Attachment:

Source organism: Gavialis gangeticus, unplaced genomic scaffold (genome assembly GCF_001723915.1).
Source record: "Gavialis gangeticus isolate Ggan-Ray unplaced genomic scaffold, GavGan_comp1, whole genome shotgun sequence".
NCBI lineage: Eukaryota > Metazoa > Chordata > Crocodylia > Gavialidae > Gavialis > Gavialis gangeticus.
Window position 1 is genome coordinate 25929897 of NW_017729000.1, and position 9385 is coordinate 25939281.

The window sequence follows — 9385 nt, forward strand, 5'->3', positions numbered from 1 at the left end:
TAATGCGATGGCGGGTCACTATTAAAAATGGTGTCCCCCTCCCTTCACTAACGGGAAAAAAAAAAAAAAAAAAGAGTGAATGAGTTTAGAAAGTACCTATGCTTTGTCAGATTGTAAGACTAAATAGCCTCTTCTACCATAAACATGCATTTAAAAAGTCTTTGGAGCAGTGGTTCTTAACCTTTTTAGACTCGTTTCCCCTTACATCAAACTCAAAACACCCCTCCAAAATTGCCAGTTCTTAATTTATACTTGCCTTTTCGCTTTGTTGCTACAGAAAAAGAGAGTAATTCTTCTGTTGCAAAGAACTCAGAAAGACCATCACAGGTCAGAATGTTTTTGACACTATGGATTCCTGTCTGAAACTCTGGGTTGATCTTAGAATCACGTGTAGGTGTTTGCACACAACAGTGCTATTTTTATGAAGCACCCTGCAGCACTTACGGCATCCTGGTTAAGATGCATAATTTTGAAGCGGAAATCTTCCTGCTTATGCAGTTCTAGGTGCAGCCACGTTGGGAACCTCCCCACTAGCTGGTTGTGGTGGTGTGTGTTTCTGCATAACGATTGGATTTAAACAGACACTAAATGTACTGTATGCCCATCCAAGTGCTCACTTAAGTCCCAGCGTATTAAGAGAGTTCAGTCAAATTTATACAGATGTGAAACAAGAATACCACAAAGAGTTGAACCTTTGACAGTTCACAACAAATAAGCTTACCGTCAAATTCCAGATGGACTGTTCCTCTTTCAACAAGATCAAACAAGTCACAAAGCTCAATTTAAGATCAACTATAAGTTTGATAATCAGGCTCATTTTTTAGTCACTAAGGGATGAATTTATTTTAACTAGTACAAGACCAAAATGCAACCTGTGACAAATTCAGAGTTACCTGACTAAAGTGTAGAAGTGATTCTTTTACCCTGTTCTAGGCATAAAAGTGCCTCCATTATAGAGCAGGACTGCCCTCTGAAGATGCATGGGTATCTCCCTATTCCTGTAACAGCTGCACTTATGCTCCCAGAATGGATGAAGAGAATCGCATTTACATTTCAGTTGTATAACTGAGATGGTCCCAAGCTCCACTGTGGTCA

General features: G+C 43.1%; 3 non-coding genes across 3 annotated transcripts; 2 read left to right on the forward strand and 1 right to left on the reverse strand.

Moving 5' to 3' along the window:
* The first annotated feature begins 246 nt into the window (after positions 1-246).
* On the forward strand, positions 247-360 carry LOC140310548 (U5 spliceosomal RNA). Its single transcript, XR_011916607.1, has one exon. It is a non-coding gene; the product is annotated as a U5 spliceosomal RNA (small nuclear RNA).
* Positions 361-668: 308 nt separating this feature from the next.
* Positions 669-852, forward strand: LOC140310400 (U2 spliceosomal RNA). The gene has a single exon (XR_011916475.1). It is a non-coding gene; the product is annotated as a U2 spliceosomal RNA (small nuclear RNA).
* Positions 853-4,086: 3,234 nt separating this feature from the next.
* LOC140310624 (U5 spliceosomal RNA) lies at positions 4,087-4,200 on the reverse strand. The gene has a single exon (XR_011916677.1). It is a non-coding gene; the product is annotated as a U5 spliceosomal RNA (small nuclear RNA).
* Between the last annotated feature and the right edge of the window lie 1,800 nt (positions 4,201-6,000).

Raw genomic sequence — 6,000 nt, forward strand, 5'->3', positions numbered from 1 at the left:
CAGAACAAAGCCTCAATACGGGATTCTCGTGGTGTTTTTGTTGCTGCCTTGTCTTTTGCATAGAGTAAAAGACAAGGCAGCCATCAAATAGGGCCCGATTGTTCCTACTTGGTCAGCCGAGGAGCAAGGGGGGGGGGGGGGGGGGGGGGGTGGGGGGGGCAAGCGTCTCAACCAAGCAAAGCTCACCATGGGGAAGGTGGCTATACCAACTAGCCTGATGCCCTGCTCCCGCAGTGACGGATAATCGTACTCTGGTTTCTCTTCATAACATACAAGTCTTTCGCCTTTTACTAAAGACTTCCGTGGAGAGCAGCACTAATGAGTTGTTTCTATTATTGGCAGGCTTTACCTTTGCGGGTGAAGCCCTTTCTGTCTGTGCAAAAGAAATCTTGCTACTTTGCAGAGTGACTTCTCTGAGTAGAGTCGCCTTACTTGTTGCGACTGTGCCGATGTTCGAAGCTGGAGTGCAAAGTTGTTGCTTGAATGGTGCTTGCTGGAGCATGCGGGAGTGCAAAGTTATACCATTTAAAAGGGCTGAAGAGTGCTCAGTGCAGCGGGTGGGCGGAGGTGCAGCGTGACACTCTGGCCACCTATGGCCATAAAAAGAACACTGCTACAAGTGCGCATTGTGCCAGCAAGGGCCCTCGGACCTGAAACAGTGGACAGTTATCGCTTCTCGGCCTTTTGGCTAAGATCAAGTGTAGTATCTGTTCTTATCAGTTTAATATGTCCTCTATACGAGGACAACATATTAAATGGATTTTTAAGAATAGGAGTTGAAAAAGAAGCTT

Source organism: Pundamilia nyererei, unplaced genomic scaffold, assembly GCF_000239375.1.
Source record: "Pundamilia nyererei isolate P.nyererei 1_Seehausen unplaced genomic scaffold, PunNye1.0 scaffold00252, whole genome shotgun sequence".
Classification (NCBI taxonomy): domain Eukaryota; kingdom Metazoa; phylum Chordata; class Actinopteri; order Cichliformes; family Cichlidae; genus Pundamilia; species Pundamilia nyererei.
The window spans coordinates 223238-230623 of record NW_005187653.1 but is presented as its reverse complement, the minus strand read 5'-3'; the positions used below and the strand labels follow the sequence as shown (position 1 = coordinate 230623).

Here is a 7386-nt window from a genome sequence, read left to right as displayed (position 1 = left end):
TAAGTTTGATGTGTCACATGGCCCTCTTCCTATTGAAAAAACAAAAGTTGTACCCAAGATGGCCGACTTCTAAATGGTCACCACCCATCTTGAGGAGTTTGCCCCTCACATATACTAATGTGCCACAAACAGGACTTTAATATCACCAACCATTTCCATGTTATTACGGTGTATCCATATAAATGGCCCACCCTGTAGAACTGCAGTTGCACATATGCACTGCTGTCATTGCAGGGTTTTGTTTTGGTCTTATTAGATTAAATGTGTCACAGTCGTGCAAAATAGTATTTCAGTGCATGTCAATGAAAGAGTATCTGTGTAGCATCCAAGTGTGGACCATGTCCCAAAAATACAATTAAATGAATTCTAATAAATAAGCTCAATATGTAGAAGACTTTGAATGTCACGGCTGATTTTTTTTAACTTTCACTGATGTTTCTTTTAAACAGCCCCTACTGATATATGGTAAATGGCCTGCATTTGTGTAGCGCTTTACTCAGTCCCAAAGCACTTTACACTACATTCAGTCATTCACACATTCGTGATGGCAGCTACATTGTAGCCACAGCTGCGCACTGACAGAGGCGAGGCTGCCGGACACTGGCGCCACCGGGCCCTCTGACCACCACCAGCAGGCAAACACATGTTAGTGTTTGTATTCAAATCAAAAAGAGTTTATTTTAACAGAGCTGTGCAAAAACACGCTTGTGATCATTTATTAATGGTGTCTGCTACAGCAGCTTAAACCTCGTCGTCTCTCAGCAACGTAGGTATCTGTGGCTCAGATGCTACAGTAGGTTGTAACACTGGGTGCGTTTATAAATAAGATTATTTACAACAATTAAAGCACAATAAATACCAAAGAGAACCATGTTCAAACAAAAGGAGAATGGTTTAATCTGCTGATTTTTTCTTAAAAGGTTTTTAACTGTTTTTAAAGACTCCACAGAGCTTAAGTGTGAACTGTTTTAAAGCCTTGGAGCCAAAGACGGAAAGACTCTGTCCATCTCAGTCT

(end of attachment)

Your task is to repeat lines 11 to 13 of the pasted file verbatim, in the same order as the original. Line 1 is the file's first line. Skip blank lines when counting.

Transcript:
* Positions 361-668: 308 nt separating this feature from the next.
* Positions 669-852, forward strand: LOC140310400 (U2 spliceosomal RNA). The gene has a single exon (XR_011916475.1). It is a non-coding gene; the product is annotated as a U2 spliceosomal RNA (small nuclear RNA).
* Positions 853-4,086: 3,234 nt separating this feature from the next.